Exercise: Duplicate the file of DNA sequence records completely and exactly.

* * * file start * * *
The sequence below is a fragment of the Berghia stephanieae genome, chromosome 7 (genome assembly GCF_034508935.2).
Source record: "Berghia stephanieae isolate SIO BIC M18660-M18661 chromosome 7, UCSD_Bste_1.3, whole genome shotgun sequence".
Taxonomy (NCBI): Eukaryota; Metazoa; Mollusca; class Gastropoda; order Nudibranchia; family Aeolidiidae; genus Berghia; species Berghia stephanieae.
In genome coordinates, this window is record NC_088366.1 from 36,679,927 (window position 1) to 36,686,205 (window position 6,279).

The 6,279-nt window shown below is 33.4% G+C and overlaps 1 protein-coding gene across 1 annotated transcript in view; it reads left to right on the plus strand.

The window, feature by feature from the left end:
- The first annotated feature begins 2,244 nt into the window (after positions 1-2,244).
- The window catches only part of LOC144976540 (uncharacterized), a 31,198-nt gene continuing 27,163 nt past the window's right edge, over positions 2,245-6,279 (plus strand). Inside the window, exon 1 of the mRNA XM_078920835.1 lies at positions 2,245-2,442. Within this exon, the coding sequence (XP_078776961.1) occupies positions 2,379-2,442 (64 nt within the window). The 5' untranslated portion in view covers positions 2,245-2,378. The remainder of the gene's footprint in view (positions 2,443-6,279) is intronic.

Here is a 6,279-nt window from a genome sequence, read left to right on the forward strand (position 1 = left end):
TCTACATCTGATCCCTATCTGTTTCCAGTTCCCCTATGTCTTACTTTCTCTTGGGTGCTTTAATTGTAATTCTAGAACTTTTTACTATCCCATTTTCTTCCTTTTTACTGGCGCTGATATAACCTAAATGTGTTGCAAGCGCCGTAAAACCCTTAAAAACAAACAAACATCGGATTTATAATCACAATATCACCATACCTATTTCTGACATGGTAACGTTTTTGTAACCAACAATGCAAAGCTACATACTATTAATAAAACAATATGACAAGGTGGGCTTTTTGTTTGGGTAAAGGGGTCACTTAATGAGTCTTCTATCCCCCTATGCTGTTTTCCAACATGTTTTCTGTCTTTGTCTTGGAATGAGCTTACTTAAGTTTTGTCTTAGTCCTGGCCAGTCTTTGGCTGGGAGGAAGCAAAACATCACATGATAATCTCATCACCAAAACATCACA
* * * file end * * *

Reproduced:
The sequence below is a fragment of the Berghia stephanieae genome, chromosome 7 (genome assembly GCF_034508935.2).
Source record: "Berghia stephanieae isolate SIO BIC M18660-M18661 chromosome 7, UCSD_Bste_1.3, whole genome shotgun sequence".
Taxonomy (NCBI): Eukaryota; Metazoa; Mollusca; class Gastropoda; order Nudibranchia; family Aeolidiidae; genus Berghia; species Berghia stephanieae.
In genome coordinates, this window is record NC_088366.1 from 36,679,927 (window position 1) to 36,686,205 (window position 6,279).

The 6,279-nt window shown below is 33.4% G+C and overlaps 1 protein-coding gene across 1 annotated transcript in view; it reads left to right on the plus strand.

The window, feature by feature from the left end:
- The first annotated feature begins 2,244 nt into the window (after positions 1-2,244).
- The window catches only part of LOC144976540 (uncharacterized), a 31,198-nt gene continuing 27,163 nt past the window's right edge, over positions 2,245-6,279 (plus strand). Inside the window, exon 1 of the mRNA XM_078920835.1 lies at positions 2,245-2,442. Within this exon, the coding sequence (XP_078776961.1) occupies positions 2,379-2,442 (64 nt within the window). The 5' untranslated portion in view covers positions 2,245-2,378. The remainder of the gene's footprint in view (positions 2,443-6,279) is intronic.

Here is a 6,279-nt window from a genome sequence, read left to right on the forward strand (position 1 = left end):
TCTACATCTGATCCCTATCTGTTTCCAGTTCCCCTATGTCTTACTTTCTCTTGGGTGCTTTAATTGTAATTCTAGAACTTTTTACTATCCCATTTTCTTCCTTTTTACTGGCGCTGATATAACCTAAATGTGTTGCAAGCGCCGTAAAACCCTTAAAAACAAACAAACATCGGATTTATAATCACAATATCACCATACCTATTTCTGACATGGTAACGTTTTTGTAACCAACAATGCAAAGCTACATACTATTAATAAAACAATATGACAAGGTGGGCTTTTTGTTTGGGTAAAGGGGTCACTTAATGAGTCTTCTATCCCCCTATGCTGTTTTCCAACATGTTTTCTGTCTTTGTCTTGGAATGAGCTTACTTAAGTTTTGTCTTAGTCCTGGCCAGTCTTTGGCTGGGAGGAAGCAAAACATCACATGATAATCTCATCACCAAAACATCACA